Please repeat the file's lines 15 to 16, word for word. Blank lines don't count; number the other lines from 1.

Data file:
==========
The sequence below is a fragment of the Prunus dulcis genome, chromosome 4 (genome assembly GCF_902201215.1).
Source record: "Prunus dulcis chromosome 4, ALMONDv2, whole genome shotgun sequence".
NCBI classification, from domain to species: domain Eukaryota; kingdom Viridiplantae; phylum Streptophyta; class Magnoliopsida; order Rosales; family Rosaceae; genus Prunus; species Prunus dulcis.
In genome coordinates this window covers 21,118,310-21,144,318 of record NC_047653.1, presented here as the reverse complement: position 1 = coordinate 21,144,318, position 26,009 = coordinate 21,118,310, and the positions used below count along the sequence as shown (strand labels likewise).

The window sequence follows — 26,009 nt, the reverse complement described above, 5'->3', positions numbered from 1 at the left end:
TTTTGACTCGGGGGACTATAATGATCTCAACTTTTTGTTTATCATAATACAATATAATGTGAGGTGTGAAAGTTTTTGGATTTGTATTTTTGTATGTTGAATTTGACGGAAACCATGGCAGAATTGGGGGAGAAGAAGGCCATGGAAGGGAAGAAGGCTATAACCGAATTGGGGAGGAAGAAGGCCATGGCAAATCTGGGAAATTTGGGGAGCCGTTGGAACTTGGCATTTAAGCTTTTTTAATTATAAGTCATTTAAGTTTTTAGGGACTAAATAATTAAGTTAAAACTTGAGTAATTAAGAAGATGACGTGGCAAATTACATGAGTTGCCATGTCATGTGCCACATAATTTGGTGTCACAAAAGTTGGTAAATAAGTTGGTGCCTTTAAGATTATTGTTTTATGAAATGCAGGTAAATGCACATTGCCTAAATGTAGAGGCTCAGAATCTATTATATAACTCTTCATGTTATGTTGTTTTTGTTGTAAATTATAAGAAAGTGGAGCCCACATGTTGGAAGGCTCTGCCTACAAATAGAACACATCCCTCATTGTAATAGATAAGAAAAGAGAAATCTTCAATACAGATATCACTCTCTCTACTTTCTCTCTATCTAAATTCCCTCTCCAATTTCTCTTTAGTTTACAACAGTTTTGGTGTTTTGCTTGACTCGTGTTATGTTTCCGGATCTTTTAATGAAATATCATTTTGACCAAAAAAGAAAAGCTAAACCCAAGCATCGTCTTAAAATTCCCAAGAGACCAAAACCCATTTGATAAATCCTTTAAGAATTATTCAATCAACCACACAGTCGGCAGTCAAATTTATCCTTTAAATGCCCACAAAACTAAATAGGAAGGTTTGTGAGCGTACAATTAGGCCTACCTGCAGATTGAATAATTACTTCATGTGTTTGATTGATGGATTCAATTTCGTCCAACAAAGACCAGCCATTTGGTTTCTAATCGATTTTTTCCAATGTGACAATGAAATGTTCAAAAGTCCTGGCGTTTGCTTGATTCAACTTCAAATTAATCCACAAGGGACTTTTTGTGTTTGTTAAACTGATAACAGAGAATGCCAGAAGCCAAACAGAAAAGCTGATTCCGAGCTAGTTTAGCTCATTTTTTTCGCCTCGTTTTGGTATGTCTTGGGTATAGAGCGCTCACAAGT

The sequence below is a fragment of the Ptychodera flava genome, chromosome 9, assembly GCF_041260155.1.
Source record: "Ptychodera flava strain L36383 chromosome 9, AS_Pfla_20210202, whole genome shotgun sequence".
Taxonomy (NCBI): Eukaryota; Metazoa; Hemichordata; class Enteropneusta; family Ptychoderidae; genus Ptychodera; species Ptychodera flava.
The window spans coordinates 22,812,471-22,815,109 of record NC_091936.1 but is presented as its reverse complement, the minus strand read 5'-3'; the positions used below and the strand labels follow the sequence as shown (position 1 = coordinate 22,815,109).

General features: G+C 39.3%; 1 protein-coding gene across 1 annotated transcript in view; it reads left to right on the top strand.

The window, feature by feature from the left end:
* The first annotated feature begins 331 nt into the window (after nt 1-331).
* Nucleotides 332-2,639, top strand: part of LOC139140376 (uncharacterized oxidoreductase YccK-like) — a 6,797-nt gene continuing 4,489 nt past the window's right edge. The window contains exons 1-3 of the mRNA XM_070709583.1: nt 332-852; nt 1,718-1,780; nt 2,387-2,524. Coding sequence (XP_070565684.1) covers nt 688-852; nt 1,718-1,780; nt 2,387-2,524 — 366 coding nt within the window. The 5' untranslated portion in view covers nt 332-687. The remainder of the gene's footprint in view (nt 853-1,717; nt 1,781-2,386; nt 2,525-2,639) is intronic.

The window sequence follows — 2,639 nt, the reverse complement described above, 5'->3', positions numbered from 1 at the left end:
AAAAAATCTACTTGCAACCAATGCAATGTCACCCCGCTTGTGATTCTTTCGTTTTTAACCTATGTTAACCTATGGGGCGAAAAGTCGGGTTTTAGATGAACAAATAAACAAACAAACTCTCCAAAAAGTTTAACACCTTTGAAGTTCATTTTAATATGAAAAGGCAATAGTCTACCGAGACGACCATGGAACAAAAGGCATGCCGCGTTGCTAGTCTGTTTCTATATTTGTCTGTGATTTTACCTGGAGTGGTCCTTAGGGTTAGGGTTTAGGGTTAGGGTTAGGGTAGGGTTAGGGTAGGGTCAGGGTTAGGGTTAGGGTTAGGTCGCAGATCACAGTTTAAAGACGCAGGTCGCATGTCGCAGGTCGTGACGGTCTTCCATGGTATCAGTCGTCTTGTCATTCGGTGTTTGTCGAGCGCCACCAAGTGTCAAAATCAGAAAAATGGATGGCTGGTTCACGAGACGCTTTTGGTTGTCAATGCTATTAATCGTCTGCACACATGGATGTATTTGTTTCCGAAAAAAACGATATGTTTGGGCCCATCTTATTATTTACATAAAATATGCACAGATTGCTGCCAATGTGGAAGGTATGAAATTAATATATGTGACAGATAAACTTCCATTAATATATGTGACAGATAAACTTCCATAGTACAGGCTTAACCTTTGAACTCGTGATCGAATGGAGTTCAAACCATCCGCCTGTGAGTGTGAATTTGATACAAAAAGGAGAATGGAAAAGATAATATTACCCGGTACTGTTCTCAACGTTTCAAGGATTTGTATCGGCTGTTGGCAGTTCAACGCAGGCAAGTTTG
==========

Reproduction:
The window sequence follows — 2,639 nt, the reverse complement described above, 5'->3', positions numbered from 1 at the left end:
AAAAAATCTACTTGCAACCAATGCAATGTCACCCCGCTTGTGATTCTTTCGTTTTTAACCTATGTTAACCTATGGGGCGAAAAGTCGGGTTTTAGATGAACAAATAAACAAACAAACTCTCCAAAAAGTTTAACACCTTTGAAGTTCATTTTAATATGAAAAGGCAATAGTCTACCGAGACGACCATGGAACAAAAGGCATGCCGCGTTGCTAGTCTGTTTCTATATTTGTCTGTGATTTTACCTGGAGTGGTCCTTAGGGTTAGGGTTTAGGGTTAGGGTTAGGGTAGGGTTAGGGTAGGGTCAGGGTTAGGGTTAGGGTTAGGTCGCAGATCACAGTTTAAAGACGCAGGTCGCATGTCGCAGGTCGTGACGGTCTTCCATGGTATCAGTCGTCTTGTCATTCGGTGTTTGTCGAGCGCCACCAAGTGTCAAAATCAGAAAAATGGATGGCTGGTTCACGAGACGCTTTTGGTTGTCAATGCTATTAATCGTCTGCACACATGGATGTATTTGTTTCCGAAAAAAACGATATGTTTGGGCCCATCTTATTATTTACATAAAATATGCACAGATTGCTGCCAATGTGGAAGGTATGAAATTAATATATGTGACAGATAAACTTCCATTAATATATGTGACAGATAAACTTCCATAGTACAGGCTTAACCTTTGAACTCGTGATCGAATGGAGTTCAAACCATCCGCCTGTGAGTGTGAATTTGATACAAAAAGGAGAATGGAAAAGATAATATTACCCGGTACTGTTCTCAACGTTTCAAGGATTTGTATCGGCTGTTGGCAGTTCAACGCAGGCAAGTTTG